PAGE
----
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Transgender MMA Fighters: Is It Fair?


Do Transgender Athletes Have an Unfair Advantage?

When I’m referring to transgender athletes, I’m specifically referring to those who transitioned from male to female.

Before we get to answer the question, we need to understand what ‘tolerable’ fairness is [3]. Sport is not fair.

Those with better genetics, greater access to high-level training, and the financial support to compete at the highest level have a much greater chance of making it to the elite level of sport. The odds are stacked against those with less opportunity.

Those athletes that are taller have a greater advantage in sports such as the high jump compared to shorter athletes, while short-limbed athletes may perform better in sports such as Weightlifting. Further, females with higher natural testosterone levels still compete against other females even though they have an advantage.

These examples would describe what we as a society allow as ‘tolerable’ fairness.

Logically, if athletes can possess these physical or hormonal advantages, then transgender athletes competing in female sports should also fall under a ‘tolerable’ fairness. However, there are some distinguishing factors that would suggest otherwise.

  1. The IOC guidelines for testosterone limits in transgender athletes is 10 nmol/L, 9x the average female levels [6].
  2. Female athletes can’t take exogenous testosterone to reach these levels.
  3. Transgender athletes maintain their pubertal male adaptations even when transitioning to females.

To further assess whether transgender athletes have an unfair advantage, we must investigate how transitioning from male to female affects performance.

The IOC guidelines of transgender athletes having testosterone levels of 10 nmol/L for 12 months prior to competition in order to “minimize any advantage in women’s competition” and to “guarantee fair competition” [6].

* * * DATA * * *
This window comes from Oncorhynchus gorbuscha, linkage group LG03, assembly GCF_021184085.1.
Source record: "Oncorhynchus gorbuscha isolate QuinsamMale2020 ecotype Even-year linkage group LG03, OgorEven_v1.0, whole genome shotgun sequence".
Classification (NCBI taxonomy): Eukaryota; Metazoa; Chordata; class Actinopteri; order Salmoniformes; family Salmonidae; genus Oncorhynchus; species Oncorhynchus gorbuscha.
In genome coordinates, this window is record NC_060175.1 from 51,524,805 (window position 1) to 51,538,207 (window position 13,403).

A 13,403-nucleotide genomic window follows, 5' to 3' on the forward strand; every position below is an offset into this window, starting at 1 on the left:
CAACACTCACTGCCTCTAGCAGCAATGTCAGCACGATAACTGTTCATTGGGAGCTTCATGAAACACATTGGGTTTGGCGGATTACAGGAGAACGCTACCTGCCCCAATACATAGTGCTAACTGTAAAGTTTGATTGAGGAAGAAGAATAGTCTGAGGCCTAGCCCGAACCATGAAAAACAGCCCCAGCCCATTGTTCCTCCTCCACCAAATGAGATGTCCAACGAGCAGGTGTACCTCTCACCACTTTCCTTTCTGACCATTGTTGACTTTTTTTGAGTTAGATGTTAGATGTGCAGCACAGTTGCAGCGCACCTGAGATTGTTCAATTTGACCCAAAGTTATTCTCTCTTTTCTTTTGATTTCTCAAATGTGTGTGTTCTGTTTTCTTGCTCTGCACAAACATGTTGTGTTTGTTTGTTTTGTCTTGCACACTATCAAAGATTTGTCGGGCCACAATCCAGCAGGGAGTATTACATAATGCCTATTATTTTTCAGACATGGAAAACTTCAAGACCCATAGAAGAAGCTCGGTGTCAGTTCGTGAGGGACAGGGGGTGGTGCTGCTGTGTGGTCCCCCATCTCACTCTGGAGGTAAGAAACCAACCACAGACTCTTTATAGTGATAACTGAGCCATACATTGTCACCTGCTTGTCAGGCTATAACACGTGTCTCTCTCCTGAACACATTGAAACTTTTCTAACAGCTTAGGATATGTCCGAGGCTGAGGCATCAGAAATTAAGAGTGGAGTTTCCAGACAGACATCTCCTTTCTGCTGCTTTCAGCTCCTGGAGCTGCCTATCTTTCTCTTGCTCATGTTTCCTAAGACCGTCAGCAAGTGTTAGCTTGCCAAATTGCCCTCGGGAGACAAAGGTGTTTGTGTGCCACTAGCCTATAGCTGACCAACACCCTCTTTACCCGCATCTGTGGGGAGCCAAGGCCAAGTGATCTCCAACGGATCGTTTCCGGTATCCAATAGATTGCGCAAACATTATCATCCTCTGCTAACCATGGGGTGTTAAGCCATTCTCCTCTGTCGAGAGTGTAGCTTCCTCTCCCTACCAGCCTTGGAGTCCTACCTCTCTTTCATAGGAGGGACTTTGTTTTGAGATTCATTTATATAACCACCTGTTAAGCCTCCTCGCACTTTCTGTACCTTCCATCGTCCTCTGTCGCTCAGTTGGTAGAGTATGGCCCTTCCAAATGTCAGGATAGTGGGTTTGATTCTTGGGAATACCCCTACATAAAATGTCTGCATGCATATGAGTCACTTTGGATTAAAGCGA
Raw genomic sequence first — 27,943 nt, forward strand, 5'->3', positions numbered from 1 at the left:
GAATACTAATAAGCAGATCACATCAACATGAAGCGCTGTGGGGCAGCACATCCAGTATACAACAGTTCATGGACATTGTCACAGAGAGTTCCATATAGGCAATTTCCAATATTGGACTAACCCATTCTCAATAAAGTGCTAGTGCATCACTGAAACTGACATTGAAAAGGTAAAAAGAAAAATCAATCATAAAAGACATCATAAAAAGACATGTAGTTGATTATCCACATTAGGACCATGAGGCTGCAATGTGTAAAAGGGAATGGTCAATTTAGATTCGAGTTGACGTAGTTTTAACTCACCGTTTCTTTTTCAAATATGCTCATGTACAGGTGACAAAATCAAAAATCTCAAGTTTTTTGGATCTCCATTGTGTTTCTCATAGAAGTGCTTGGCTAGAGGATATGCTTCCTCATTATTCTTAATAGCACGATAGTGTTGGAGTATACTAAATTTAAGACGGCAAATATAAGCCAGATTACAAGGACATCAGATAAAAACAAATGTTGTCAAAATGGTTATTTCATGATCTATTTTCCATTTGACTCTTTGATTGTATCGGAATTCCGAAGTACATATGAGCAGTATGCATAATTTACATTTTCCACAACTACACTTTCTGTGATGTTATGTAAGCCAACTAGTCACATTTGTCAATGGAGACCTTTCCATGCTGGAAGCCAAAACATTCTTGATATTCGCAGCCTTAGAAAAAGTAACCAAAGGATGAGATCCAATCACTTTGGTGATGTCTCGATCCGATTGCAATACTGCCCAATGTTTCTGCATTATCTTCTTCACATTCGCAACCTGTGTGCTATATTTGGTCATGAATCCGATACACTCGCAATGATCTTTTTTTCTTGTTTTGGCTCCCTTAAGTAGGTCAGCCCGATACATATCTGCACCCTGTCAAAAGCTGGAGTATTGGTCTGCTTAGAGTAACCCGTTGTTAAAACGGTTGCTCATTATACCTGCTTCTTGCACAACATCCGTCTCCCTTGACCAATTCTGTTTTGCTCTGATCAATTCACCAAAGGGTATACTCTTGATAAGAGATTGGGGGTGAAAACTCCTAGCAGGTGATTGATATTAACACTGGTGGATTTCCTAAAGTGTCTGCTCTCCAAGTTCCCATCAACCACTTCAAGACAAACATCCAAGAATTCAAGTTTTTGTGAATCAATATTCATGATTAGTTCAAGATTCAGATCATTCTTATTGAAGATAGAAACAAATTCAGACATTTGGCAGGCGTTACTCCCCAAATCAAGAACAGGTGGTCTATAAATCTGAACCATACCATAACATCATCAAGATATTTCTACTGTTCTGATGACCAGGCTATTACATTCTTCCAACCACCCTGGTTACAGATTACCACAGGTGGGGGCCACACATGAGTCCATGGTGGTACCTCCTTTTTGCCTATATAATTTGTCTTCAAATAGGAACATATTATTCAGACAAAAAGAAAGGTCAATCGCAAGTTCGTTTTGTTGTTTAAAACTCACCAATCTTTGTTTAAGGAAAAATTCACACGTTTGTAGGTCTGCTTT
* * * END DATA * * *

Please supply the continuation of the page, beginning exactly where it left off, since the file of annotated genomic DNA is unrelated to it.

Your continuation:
The IAAF has further reduced this to 5 nmol/L in order to “ensure a level playing field for athletes” [7]. However, reducing testosterone levels in transgender females doesn’t seem to revert all of the male adaptations derived from puberty.

It has been shown that even after 24 months of testosterone suppression, transgender women maintain bone mass [1]. Bone mass may even be preserved over 12 years which suggests that sporting advantage from increased bone mass would be retained.

No study has reported muscle loss greater than 12% with testosterone suppression, even studies that tested transgender male to females after 3 years of therapy [1]. After 12 months of testosterone suppression, muscle loss is only around 3-5% on average.

Considering males have approximately 40% greater muscle mass than females, this reduction still leaves transgender athletes with a great advantage.

Similarly, a reduction in handgrip strength of 7% and 9% after 12 and 24 months respectively has been found in transgender women [1].

Further, when transgender women had testosterone within a normal female range, a decrease of only 4% in grip strength was found after 12 months of hormone therapy.

This lead to transgender women being in the top 10% of female grip strength scores. Further, transgender women remained 50% stronger than females after 12 months of testosterone suppression in the lower body [1].

Even 3 years after sex reassignment surgery and 8 years of hormone treatment, transgender women have been found to still be in the top 10% of females regarding lean body mass and have a 25% stronger grip [1].

These data suggest that strength, lean mass, and skeletal structure are maintained to a higher degree than the average female even in the long term for transgender women giving them a strength advantage.

Unfortunately, no controlled research has investigated the effect of testosterone suppression on endurance performance.





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